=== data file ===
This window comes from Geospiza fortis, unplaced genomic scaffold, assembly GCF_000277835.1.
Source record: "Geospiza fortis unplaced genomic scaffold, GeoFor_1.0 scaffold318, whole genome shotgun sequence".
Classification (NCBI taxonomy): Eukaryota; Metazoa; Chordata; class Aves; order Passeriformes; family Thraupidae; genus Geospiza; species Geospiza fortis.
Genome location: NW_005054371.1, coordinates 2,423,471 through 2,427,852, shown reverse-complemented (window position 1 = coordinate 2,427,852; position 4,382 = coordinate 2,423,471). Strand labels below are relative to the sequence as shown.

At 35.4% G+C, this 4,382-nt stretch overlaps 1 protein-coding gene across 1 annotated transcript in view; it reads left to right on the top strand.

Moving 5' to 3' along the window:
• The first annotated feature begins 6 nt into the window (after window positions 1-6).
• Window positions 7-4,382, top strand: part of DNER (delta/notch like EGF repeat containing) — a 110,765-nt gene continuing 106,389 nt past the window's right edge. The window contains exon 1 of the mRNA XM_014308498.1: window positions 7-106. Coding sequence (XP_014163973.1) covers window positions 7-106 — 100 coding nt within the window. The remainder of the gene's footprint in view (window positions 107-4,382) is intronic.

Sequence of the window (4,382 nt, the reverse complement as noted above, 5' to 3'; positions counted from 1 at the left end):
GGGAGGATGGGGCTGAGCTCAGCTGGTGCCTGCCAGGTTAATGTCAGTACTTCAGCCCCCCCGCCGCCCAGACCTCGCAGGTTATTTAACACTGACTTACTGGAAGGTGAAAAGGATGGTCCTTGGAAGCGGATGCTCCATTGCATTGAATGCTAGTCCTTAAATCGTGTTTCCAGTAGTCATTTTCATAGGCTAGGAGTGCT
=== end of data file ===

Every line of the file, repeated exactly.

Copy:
This window comes from Geospiza fortis, unplaced genomic scaffold, assembly GCF_000277835.1.
Source record: "Geospiza fortis unplaced genomic scaffold, GeoFor_1.0 scaffold318, whole genome shotgun sequence".
Classification (NCBI taxonomy): Eukaryota; Metazoa; Chordata; class Aves; order Passeriformes; family Thraupidae; genus Geospiza; species Geospiza fortis.
Genome location: NW_005054371.1, coordinates 2,423,471 through 2,427,852, shown reverse-complemented (window position 1 = coordinate 2,427,852; position 4,382 = coordinate 2,423,471). Strand labels below are relative to the sequence as shown.

At 35.4% G+C, this 4,382-nt stretch overlaps 1 protein-coding gene across 1 annotated transcript in view; it reads left to right on the top strand.

Moving 5' to 3' along the window:
• The first annotated feature begins 6 nt into the window (after window positions 1-6).
• Window positions 7-4,382, top strand: part of DNER (delta/notch like EGF repeat containing) — a 110,765-nt gene continuing 106,389 nt past the window's right edge. The window contains exon 1 of the mRNA XM_014308498.1: window positions 7-106. Coding sequence (XP_014163973.1) covers window positions 7-106 — 100 coding nt within the window. The remainder of the gene's footprint in view (window positions 107-4,382) is intronic.

Sequence of the window (4,382 nt, the reverse complement as noted above, 5' to 3'; positions counted from 1 at the left end):
GGGAGGATGGGGCTGAGCTCAGCTGGTGCCTGCCAGGTTAATGTCAGTACTTCAGCCCCCCCGCCGCCCAGACCTCGCAGGTTATTTAACACTGACTTACTGGAAGGTGAAAAGGATGGTCCTTGGAAGCGGATGCTCCATTGCATTGAATGCTAGTCCTTAAATCGTGTTTCCAGTAGTCATTTTCATAGGCTAGGAGTGCT